As to other sanguineous animals, the Birds, the Serpents, and the Oviparous quadrupeds, in all of them there are the nostril-holes, placed in front of the mouth; but in none are there any distinctly formed nostrils, nothing in fact which can be called nostrils except from a functional point of view. A bird at any rate has nothing which can properly be called a nose. For its so-called beak is a substitute for jaws. The reason for this is to be found in the natural conformation of birds. For they are winged bipeds; and this makes it necessary that their heads and neck shall be of light weight; just as it makes it necessary that their breast shall be narrow. The beak therefore with which they are provided is formed of a bone-like substance, in order that it may serve as a weapon as well as for nutritive purposes, but is made of narrow dimensions to suit the small size of the head. In this beak are placed the olfactory passages. But there are no nostrils; for such could not possibly be placed there.

As for those animals that have no respiration, it has already been explained why it is that they are without nostrils, and perceive odours either through gills, or through a blowhole, or, if they are insects, by the hypozoma; and how the power of smelling depends, like their motion, upon the innate spirit of their bodies, which in all of them is implanted by nature and not introduced from without.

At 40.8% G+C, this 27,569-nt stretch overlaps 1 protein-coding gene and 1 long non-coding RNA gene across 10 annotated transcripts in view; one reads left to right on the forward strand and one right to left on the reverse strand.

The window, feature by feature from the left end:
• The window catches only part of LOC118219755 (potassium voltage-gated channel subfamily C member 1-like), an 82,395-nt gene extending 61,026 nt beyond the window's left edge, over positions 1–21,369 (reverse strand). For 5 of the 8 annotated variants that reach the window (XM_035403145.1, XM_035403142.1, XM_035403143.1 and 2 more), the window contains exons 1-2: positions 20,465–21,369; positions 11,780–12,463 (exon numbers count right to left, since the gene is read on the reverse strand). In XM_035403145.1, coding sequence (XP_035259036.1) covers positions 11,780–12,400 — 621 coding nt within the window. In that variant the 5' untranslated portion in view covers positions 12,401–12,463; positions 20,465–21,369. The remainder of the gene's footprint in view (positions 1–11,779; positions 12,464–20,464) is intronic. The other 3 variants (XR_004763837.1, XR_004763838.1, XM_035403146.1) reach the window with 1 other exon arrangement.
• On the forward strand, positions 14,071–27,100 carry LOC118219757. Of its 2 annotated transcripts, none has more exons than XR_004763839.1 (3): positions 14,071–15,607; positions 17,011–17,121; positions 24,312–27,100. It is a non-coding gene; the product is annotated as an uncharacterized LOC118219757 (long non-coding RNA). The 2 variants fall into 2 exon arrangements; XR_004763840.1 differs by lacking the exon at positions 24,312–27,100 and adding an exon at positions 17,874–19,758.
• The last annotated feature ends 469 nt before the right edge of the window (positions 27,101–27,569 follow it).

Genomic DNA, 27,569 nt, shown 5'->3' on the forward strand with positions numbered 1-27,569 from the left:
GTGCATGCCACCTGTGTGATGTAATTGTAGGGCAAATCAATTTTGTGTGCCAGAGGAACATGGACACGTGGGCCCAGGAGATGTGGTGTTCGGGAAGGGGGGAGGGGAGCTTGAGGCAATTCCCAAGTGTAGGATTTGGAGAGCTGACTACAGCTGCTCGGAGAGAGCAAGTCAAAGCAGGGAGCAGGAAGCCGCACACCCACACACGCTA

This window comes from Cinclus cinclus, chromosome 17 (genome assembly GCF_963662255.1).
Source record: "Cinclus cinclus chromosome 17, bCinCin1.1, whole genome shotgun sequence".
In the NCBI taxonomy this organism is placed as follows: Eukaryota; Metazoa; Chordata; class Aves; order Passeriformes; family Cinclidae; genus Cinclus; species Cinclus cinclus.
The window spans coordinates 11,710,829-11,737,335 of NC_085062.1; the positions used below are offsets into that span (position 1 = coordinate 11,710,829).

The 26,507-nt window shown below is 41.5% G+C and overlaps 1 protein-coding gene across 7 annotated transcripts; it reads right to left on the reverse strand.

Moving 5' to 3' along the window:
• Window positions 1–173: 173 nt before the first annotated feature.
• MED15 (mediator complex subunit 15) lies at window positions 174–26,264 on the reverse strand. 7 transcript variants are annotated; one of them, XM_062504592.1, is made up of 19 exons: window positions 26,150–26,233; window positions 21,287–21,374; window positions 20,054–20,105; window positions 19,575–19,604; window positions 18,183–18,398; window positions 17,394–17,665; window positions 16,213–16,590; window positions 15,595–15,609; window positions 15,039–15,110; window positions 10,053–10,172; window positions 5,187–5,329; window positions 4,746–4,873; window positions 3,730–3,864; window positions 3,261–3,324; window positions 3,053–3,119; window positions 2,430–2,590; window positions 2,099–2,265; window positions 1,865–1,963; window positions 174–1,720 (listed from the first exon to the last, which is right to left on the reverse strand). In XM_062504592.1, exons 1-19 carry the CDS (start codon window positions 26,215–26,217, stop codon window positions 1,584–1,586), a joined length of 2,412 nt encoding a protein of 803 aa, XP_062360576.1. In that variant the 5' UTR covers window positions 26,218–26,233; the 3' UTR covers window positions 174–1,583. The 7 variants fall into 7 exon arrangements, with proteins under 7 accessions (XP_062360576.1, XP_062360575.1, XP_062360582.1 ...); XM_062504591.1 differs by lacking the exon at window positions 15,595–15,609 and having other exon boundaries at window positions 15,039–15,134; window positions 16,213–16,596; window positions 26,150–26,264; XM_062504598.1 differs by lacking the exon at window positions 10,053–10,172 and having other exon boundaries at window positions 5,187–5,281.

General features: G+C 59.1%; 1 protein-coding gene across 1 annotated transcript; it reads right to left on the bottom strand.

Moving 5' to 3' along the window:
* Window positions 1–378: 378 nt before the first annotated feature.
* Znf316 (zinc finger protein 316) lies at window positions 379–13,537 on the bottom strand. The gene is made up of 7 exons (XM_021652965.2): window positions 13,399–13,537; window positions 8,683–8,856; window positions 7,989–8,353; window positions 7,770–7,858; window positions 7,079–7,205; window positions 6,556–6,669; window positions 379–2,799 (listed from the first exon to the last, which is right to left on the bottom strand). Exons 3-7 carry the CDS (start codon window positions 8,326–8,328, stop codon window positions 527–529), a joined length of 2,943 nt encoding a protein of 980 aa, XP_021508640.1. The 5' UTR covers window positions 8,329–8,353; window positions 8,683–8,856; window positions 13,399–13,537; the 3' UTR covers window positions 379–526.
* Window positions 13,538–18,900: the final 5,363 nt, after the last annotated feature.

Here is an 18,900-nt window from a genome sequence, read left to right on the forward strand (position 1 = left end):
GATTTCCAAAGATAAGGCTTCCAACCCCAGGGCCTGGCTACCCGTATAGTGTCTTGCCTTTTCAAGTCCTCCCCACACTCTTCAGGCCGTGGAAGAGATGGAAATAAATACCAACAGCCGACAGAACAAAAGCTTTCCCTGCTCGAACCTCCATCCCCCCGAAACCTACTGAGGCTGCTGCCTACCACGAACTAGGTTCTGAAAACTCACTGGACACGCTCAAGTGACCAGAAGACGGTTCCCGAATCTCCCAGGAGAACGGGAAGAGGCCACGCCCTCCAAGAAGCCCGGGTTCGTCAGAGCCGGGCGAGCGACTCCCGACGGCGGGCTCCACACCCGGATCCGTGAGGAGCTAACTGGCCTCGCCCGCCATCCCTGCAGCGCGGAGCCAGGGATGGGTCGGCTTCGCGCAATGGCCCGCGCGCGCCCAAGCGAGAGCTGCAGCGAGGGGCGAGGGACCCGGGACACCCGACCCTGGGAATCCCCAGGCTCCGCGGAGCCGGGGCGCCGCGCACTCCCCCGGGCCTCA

Under the nostrils are the lips, in such sanguineous animals, that is, as have teeth. For in birds, as already has been said, the purposes of nutrition and defence are fulfilled by a bonelike beak, which forms a compound substitute for teeth and lips. For supposing that one were to cut off a man’s lips, unite his upper teeth together, and similarly his under ones, and then were to lengthen out the two separate pieces thus formed, narrowing them on either side and making them project forwards, supposing, I say, this to be done, we should at once have a bird-like beak.